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Ruth’s August Diary Article July 26, 2017

Posted by nicholastufton in The Diary Monthly letter.
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August – in Northern Europe the holiday month. A time for rest, relaxation, for adventure and travel. It is a month for change, as teachers and children move from one academic year and begin to look forward to the next. Even for those no longer at school, or not on holiday, August has a different and quieter feel, as many activities take a break. 

August may mean GCSE and A level results – and the changes ahead which they represent. Change is a constant reality of the human condition, we grow older, we change jobs, we move from childhood to adulthood. Some change is good and we welcome the changes that bring new opportunities and new skills. Some change is difficult, bringing anxiety for ourselves or for others. 

On 6th August the world remembers the most devastating change which came for the city of Hiroshima when the atomic bomb was dropped. Accounts can be read of the awful injuries and destruction which marked it. Today the same city has been transformed – like any other, it has high-rise buildings, Starbucks, McDonalds and all the hallmarks of the twenty-first century. But the peace park there is a constant reminder of the events of 6th August 1945 and a pledge that the evils of nuclear war should not be repeated.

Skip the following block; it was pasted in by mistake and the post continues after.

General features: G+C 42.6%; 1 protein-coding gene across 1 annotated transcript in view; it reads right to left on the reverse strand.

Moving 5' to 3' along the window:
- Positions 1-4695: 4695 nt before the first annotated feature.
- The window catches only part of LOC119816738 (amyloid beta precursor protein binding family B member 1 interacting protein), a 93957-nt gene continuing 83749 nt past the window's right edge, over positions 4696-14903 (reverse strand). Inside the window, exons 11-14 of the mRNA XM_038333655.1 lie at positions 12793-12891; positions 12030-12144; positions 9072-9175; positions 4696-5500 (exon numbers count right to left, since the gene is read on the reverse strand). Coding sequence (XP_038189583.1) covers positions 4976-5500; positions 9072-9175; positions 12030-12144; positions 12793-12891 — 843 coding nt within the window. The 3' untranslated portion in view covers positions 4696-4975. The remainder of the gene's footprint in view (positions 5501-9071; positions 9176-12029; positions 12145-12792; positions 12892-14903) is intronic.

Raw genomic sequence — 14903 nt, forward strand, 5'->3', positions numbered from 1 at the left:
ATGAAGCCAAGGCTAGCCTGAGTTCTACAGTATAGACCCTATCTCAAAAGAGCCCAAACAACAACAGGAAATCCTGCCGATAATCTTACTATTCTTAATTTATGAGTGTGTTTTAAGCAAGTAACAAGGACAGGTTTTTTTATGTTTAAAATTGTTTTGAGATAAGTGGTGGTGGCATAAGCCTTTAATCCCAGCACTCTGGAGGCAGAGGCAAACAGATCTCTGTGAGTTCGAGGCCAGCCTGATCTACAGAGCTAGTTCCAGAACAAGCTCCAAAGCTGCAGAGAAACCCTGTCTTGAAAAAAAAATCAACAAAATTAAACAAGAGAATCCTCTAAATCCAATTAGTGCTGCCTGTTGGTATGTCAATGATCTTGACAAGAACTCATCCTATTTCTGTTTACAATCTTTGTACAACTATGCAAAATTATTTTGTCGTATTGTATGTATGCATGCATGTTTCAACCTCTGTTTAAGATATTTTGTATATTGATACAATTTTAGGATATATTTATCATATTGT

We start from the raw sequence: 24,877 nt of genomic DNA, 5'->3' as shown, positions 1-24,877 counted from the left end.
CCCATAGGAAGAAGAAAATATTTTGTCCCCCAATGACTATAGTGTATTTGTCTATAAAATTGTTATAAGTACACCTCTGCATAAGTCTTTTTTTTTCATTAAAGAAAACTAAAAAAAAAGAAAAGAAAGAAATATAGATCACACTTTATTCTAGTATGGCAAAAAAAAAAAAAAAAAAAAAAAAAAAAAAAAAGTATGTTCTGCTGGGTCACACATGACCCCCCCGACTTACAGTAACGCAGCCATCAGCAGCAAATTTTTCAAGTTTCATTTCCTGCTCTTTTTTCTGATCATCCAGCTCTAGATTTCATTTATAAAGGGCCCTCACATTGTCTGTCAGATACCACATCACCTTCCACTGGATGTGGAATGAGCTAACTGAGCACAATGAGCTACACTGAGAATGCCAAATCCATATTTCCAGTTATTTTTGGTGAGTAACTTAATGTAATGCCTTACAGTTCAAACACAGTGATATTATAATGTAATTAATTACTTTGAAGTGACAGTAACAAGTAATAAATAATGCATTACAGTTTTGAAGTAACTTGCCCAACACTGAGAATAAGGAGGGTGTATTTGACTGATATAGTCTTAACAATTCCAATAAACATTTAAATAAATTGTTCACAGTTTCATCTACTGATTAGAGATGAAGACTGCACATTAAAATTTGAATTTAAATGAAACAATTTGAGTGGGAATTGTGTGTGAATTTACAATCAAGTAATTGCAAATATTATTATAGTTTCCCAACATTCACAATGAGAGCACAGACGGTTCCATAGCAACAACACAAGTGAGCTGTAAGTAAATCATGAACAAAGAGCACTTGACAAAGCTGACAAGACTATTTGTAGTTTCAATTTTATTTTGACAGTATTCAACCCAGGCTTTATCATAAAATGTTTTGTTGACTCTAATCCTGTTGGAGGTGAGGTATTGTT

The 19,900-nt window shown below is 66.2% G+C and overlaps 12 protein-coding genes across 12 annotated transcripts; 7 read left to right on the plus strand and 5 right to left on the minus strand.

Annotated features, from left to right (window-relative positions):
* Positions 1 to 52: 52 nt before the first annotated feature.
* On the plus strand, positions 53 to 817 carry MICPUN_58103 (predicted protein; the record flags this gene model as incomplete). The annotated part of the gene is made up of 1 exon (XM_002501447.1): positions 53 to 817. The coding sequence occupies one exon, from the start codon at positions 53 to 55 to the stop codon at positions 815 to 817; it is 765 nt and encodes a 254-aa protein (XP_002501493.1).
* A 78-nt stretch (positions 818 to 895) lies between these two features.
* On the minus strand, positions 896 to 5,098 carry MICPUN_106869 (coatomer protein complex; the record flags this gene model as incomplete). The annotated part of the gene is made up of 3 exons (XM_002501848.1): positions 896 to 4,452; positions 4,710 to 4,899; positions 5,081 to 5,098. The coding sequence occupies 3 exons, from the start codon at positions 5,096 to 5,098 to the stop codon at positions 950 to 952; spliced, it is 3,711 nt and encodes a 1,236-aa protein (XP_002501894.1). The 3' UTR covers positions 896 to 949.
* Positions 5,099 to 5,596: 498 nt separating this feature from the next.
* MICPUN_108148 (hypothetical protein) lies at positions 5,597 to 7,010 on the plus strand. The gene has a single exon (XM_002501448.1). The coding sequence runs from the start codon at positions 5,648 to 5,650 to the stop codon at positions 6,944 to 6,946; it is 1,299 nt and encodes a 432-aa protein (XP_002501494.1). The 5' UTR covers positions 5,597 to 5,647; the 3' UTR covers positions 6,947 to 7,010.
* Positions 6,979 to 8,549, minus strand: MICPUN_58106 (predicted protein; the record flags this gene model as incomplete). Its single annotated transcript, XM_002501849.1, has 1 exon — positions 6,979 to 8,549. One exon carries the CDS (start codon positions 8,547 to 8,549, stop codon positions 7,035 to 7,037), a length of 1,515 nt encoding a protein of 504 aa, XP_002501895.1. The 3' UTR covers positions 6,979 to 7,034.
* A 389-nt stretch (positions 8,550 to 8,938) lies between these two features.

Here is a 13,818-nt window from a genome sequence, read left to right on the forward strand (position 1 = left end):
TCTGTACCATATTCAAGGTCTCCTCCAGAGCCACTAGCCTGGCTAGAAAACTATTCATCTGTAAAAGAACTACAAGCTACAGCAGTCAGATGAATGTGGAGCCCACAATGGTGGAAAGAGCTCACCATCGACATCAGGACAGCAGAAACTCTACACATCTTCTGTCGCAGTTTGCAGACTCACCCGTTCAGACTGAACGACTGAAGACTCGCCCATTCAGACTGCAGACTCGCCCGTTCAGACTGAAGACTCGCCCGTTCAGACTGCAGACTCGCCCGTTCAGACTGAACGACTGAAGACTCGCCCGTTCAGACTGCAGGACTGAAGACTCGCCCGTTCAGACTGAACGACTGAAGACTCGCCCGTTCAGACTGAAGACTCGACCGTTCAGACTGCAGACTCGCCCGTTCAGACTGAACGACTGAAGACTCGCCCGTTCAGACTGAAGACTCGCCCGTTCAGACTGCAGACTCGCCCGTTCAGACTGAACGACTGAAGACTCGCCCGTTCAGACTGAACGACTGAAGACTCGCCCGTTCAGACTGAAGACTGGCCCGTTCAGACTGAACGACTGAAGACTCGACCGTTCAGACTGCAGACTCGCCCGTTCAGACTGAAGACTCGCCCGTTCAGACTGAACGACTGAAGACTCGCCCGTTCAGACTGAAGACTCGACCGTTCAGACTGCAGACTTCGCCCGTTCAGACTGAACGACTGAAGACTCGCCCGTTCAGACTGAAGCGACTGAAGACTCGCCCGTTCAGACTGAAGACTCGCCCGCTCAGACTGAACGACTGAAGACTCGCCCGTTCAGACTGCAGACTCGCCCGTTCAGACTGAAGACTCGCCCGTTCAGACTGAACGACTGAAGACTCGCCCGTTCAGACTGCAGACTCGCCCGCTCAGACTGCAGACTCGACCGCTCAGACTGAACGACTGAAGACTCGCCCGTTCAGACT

In the Christian church, 6th August has another meaning. It is the feast of the Transfiguration, when Jesus took his closest disciples Peter, James and John to a high mountain where they begin to pray. Suddenly Jesus was transfigured, his face changed in appearance and he shone with dazzling light. 

But whereas the bright light of the A bomb foreshadowed devastation and destruction, the light around Jesus foreshadowed the glory of heaven. Though suffering and death lay ahead of Jesus, the glory was a promise that at the last there would be peace. 

As we consider the changes which life brings, may the promise of the light and peace of Jesus strengthen you in times of difficulty and encourage you when you celebrate.

Ruth Pyke